Existing law, the Uniform Electronic Transactions Act, provides that a record or signature may not be denied legal effect or enforceability solely because it is in electronic form and defines an electronic signature for purposes of the act. Existing provisions of the Government Code authorize the use of a digital signature in any written communication with a public entity, and specifies that in those communications, the use of a digital signature has the same force and effect as the use of a manual signature if it complies with specified requirements.

This bill would express the intent of the Legislature to clarify that a digital signature may be used to satisfy the requirements of an electronic signature under the Uniform Electronic Transactions Act. The bill would, for purposes of the Uniform Electronic Transactions Act, provide that an electronic signature includes a digital signature under the above described provisions of the Government Code and that a digital signature under those provisions is a type of an electronic signature as set forth in the Uniform Electronic Transaction Act. The bill would also revise the above-described provisions of the Government Code by specifying that if a public entity elects to use a digital signature, that meets specified requirements, the digital signature has the same force and effect of a manual signature in any communication with the public entity.

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Another Reminder that FEHA Defendants Can be Awarded Attorney’s Fees

Here’s another reminder that a plaintiff in a FEHA case may be ordered to pay defendant’s attorney’s fees if the court finds that “…plaintiff’s action was frivolous, unreasonable or without foundation, even though not brought in subjective bad faith.”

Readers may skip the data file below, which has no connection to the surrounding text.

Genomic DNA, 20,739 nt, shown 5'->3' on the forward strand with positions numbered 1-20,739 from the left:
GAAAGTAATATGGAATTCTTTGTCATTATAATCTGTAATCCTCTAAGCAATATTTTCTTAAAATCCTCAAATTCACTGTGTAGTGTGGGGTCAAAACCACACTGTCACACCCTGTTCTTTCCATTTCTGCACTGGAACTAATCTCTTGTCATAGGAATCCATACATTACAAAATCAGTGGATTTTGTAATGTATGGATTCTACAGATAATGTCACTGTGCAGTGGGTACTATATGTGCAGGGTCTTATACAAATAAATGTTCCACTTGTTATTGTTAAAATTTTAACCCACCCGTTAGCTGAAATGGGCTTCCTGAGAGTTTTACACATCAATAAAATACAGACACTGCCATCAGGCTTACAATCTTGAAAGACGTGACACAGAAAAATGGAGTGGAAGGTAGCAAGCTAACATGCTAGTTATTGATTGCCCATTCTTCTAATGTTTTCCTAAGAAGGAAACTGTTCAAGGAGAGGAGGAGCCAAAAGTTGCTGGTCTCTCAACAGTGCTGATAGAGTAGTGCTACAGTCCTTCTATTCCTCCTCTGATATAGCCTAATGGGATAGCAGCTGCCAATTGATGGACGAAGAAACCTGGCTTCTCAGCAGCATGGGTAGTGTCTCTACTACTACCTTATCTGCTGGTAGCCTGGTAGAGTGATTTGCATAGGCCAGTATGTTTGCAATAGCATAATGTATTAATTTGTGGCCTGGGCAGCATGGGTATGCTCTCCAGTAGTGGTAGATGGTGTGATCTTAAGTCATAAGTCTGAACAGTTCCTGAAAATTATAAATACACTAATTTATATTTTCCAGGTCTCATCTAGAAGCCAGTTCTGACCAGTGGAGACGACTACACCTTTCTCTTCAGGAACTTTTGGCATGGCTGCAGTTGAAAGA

There’s still a myth out there that plaintiffs are never liable for defendants’ attorney’s fees, but that’s all it is—a myth.

So sue carefully.

Gonzalez v. The Los Angeles Lakers, Inc., et al.(unpublished)
California Court of Appeals, Second District, Division Four
August 10, 2016

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Off Topic: In Defense of Dean Strang and Jerome Buting

I recently saw this article on which discusses an interview in which Steven Avery, of Making a Murderer fame, dissed his two trial attorneys, Dean Strang and Jerome Buting, claiming that but for their ineffective assistance of counsel, he wouldn’t be sitting in prison.

That’s the biggest bunch of crap I’ve heard since President Obama told us that if we liked our health care plan, we could keep it.

I have not dog in this fight, but as I wrote previously, Making a Murder was a fantastic and engrossing documentary which I think highlighted Strang’s and Buting’s fine work in defense of Steven Avery. After watching the documentary, I wasn’t convinced one way or another about Avery’s guilt. I just thought I would have liked to have watched the unedited video of the whole trial before making a decision, because who knows what was left on the cutting room floor?

But Steven Avery just convinced me of his guilt with his recent comments about Strand and Buting. Not very often does a criminal defendant get the high level of defense Avery got. If anyone should know this, Avery should, considering what happened to him when he was first wrongfully convicted while receiving ineffective assistance of counsel.